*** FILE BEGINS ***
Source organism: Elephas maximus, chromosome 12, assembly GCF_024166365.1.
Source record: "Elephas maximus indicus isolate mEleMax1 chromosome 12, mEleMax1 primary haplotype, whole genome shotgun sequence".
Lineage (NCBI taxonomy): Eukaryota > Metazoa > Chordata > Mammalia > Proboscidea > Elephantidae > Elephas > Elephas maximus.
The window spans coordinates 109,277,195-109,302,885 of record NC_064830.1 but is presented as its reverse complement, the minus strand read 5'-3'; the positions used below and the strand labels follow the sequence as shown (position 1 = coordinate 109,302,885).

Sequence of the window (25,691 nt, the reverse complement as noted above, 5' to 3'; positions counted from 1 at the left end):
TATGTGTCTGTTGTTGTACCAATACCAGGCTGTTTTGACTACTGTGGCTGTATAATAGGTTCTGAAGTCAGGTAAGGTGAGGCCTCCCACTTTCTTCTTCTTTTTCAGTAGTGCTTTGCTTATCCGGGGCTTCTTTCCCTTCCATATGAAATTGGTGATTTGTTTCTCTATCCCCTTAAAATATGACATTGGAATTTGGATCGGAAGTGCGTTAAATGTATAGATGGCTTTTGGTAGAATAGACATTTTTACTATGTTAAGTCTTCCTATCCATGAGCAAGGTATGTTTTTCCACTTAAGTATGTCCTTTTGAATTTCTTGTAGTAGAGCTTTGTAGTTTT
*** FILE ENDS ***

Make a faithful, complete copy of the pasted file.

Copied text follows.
Source organism: Elephas maximus, chromosome 12, assembly GCF_024166365.1.
Source record: "Elephas maximus indicus isolate mEleMax1 chromosome 12, mEleMax1 primary haplotype, whole genome shotgun sequence".
Lineage (NCBI taxonomy): Eukaryota > Metazoa > Chordata > Mammalia > Proboscidea > Elephantidae > Elephas > Elephas maximus.
The window spans coordinates 109,277,195-109,302,885 of record NC_064830.1 but is presented as its reverse complement, the minus strand read 5'-3'; the positions used below and the strand labels follow the sequence as shown (position 1 = coordinate 109,302,885).

Sequence of the window (25,691 nt, the reverse complement as noted above, 5' to 3'; positions counted from 1 at the left end):
TATGTGTCTGTTGTTGTACCAATACCAGGCTGTTTTGACTACTGTGGCTGTATAATAGGTTCTGAAGTCAGGTAAGGTGAGGCCTCCCACTTTCTTCTTCTTTTTCAGTAGTGCTTTGCTTATCCGGGGCTTCTTTCCCTTCCATATGAAATTGGTGATTTGTTTCTCTATCCCCTTAAAATATGACATTGGAATTTGGATCGGAAGTGCGTTAAATGTATAGATGGCTTTTGGTAGAATAGACATTTTTACTATGTTAAGTCTTCCTATCCATGAGCAAGGTATGTTTTTCCACTTAAGTATGTCCTTTTGAATTTCTTGTAGTAGAGCTTTGTAGTTTT